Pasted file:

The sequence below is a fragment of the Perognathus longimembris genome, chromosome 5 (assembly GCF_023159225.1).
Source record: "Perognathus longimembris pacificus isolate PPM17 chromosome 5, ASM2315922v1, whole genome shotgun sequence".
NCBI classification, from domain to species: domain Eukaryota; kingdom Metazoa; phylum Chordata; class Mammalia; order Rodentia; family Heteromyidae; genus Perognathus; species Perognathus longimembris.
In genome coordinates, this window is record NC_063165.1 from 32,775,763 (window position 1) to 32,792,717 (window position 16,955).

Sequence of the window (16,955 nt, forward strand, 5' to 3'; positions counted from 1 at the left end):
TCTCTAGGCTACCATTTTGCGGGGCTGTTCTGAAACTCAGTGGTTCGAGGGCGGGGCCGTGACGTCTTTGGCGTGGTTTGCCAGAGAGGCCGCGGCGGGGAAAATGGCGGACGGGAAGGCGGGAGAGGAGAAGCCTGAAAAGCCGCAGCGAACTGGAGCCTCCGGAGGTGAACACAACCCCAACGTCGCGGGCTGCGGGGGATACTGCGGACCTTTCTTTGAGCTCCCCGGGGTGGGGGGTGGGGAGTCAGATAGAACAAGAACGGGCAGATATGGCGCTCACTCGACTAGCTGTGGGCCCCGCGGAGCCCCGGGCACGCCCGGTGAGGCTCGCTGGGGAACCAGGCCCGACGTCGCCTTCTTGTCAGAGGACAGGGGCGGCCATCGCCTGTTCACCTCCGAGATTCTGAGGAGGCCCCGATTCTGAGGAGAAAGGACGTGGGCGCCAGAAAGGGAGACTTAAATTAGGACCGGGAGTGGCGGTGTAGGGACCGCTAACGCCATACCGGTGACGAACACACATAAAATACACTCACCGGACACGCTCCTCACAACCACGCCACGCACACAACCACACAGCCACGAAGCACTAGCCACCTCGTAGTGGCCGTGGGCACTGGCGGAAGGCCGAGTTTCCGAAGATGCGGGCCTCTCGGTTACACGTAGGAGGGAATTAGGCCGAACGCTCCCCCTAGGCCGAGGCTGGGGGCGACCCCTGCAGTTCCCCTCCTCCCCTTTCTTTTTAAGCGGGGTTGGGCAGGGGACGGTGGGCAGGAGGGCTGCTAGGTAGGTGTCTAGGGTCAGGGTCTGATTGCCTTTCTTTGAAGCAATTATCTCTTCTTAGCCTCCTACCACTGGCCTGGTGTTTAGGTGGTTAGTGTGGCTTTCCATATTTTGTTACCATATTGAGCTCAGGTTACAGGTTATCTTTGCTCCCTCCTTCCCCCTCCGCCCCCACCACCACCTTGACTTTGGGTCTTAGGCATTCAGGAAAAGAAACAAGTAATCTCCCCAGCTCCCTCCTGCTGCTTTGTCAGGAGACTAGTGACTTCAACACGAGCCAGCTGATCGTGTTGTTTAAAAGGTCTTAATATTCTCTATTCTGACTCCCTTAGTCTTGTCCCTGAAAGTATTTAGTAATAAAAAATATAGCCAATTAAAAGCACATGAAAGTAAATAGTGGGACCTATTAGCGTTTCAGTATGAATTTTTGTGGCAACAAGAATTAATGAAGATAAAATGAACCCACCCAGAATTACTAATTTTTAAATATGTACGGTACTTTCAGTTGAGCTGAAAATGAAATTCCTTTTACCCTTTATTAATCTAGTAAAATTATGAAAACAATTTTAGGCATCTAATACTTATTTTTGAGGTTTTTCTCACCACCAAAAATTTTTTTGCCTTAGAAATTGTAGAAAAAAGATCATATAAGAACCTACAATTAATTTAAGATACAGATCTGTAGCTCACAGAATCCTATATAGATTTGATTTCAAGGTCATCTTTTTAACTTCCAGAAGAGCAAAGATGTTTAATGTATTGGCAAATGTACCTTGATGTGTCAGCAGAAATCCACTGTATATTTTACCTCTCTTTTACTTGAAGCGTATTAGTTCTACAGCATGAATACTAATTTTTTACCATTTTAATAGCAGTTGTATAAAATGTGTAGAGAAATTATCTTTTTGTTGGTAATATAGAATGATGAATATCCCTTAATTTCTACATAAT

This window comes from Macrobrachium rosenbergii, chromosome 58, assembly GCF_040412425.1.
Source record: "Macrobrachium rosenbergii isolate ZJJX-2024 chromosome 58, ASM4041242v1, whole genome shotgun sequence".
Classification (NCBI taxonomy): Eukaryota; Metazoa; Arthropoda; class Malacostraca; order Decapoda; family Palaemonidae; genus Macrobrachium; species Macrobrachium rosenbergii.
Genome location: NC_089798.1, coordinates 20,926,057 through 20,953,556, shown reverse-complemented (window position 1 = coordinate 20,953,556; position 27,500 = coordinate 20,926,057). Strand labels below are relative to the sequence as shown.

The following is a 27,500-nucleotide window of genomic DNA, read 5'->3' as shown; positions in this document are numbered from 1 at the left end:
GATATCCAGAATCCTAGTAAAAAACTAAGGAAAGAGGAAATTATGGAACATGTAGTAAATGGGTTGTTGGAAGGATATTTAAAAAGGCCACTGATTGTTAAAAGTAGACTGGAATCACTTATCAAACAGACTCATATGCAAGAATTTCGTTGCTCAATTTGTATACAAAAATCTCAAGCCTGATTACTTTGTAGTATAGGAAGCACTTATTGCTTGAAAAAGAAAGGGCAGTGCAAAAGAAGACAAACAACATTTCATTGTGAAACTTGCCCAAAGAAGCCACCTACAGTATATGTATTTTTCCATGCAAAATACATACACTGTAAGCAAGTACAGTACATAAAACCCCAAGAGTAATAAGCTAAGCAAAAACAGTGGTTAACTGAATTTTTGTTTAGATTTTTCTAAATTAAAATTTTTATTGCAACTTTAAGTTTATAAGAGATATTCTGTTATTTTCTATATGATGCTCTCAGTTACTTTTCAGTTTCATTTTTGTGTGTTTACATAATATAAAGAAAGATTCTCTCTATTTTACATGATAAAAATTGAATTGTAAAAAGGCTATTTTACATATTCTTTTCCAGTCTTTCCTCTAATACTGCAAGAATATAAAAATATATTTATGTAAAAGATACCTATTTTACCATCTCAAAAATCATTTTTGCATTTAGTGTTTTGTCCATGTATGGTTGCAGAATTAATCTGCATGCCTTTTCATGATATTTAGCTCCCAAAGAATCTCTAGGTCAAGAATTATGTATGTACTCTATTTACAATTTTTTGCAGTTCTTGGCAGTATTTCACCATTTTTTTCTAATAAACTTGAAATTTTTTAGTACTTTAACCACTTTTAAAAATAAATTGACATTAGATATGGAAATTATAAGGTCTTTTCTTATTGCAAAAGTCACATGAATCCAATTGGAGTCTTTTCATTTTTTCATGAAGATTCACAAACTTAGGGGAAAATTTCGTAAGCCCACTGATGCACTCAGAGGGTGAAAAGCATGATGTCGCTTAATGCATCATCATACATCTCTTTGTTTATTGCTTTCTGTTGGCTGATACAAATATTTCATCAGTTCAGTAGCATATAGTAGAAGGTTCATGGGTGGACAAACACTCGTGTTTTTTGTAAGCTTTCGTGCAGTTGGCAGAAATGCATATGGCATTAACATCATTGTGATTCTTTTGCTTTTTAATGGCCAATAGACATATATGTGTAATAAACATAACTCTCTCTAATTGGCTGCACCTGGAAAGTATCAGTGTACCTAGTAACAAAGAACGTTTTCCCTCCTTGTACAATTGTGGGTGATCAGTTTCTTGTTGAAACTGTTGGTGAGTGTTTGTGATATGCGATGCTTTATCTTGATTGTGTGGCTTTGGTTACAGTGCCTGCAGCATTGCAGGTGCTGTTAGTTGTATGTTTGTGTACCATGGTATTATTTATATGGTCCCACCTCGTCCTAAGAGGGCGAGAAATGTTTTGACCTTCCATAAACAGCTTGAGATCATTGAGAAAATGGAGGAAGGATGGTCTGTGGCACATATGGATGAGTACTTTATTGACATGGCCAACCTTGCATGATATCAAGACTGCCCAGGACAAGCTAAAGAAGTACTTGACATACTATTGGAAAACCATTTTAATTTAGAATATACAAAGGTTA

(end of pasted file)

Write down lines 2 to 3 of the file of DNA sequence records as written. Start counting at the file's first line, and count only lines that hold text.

Source record: "Perognathus longimembris pacificus isolate PPM17 chromosome 5, ASM2315922v1, whole genome shotgun sequence".
NCBI classification, from domain to species: domain Eukaryota; kingdom Metazoa; phylum Chordata; class Mammalia; order Rodentia; family Heteromyidae; genus Perognathus; species Perognathus longimembris.